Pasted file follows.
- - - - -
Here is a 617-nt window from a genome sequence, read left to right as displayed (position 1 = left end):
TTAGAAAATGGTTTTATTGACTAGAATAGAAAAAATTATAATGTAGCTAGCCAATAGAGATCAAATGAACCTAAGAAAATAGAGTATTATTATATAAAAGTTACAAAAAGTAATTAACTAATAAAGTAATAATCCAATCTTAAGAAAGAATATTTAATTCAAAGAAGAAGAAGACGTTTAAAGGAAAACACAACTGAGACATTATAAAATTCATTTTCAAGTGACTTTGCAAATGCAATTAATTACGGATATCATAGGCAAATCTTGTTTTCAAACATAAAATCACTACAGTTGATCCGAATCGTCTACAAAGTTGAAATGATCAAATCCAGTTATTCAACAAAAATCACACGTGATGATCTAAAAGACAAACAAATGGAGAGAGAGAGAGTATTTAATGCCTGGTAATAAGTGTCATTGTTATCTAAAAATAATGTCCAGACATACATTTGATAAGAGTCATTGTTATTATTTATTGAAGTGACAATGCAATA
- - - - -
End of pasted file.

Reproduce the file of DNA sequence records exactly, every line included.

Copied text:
Here is a 617-nt window from a genome sequence, read left to right as displayed (position 1 = left end):
TTAGAAAATGGTTTTATTGACTAGAATAGAAAAAATTATAATGTAGCTAGCCAATAGAGATCAAATGAACCTAAGAAAATAGAGTATTATTATATAAAAGTTACAAAAAGTAATTAACTAATAAAGTAATAATCCAATCTTAAGAAAGAATATTTAATTCAAAGAAGAAGAAGACGTTTAAAGGAAAACACAACTGAGACATTATAAAATTCATTTTCAAGTGACTTTGCAAATGCAATTAATTACGGATATCATAGGCAAATCTTGTTTTCAAACATAAAATCACTACAGTTGATCCGAATCGTCTACAAAGTTGAAATGATCAAATCCAGTTATTCAACAAAAATCACACGTGATGATCTAAAAGACAAACAAATGGAGAGAGAGAGAGTATTTAATGCCTGGTAATAAGTGTCATTGTTATCTAAAAATAATGTCCAGACATACATTTGATAAGAGTCATTGTTATTATTTATTGAAGTGACAATGCAATA